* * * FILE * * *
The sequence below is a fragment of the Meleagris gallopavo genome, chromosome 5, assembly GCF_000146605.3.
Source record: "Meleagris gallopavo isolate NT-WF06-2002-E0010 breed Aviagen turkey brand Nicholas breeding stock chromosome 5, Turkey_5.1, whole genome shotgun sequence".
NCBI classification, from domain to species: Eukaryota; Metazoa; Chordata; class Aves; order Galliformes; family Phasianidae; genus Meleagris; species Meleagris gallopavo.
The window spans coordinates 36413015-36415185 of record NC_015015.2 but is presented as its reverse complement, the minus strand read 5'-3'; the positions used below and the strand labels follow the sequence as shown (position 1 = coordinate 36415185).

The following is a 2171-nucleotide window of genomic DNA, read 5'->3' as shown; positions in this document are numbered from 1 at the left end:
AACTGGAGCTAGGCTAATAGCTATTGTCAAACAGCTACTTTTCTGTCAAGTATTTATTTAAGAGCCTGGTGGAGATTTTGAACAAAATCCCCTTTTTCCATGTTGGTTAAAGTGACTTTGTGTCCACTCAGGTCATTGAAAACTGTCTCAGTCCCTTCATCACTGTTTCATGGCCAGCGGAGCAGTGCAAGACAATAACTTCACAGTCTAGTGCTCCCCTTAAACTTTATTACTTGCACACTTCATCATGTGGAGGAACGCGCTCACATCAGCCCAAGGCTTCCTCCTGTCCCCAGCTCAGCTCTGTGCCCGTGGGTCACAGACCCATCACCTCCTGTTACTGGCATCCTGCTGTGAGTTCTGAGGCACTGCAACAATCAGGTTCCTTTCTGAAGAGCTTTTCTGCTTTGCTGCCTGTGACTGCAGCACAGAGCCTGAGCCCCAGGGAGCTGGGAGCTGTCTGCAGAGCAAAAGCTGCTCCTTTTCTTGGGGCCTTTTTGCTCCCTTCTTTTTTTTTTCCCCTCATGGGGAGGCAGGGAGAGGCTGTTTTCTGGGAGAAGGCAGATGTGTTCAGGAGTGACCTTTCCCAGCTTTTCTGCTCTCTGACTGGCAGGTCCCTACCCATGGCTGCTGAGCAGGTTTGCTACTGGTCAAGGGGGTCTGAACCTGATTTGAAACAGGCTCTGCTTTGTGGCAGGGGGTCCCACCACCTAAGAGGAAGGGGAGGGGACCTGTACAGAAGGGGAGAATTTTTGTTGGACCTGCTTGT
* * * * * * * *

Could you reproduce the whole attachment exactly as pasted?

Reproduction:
The sequence below is a fragment of the Meleagris gallopavo genome, chromosome 5, assembly GCF_000146605.3.
Source record: "Meleagris gallopavo isolate NT-WF06-2002-E0010 breed Aviagen turkey brand Nicholas breeding stock chromosome 5, Turkey_5.1, whole genome shotgun sequence".
NCBI classification, from domain to species: Eukaryota; Metazoa; Chordata; class Aves; order Galliformes; family Phasianidae; genus Meleagris; species Meleagris gallopavo.
The window spans coordinates 36413015-36415185 of record NC_015015.2 but is presented as its reverse complement, the minus strand read 5'-3'; the positions used below and the strand labels follow the sequence as shown (position 1 = coordinate 36415185).

The following is a 2171-nucleotide window of genomic DNA, read 5'->3' as shown; positions in this document are numbered from 1 at the left end:
AACTGGAGCTAGGCTAATAGCTATTGTCAAACAGCTACTTTTCTGTCAAGTATTTATTTAAGAGCCTGGTGGAGATTTTGAACAAAATCCCCTTTTTCCATGTTGGTTAAAGTGACTTTGTGTCCACTCAGGTCATTGAAAACTGTCTCAGTCCCTTCATCACTGTTTCATGGCCAGCGGAGCAGTGCAAGACAATAACTTCACAGTCTAGTGCTCCCCTTAAACTTTATTACTTGCACACTTCATCATGTGGAGGAACGCGCTCACATCAGCCCAAGGCTTCCTCCTGTCCCCAGCTCAGCTCTGTGCCCGTGGGTCACAGACCCATCACCTCCTGTTACTGGCATCCTGCTGTGAGTTCTGAGGCACTGCAACAATCAGGTTCCTTTCTGAAGAGCTTTTCTGCTTTGCTGCCTGTGACTGCAGCACAGAGCCTGAGCCCCAGGGAGCTGGGAGCTGTCTGCAGAGCAAAAGCTGCTCCTTTTCTTGGGGCCTTTTTGCTCCCTTCTTTTTTTTTTCCCCTCATGGGGAGGCAGGGAGAGGCTGTTTTCTGGGAGAAGGCAGATGTGTTCAGGAGTGACCTTTCCCAGCTTTTCTGCTCTCTGACTGGCAGGTCCCTACCCATGGCTGCTGAGCAGGTTTGCTACTGGTCAAGGGGGTCTGAACCTGATTTGAAACAGGCTCTGCTTTGTGGCAGGGGGTCCCACCACCTAAGAGGAAGGGGAGGGGACCTGTACAGAAGGGGAGAATTTTTGTTGGACCTGCTTGT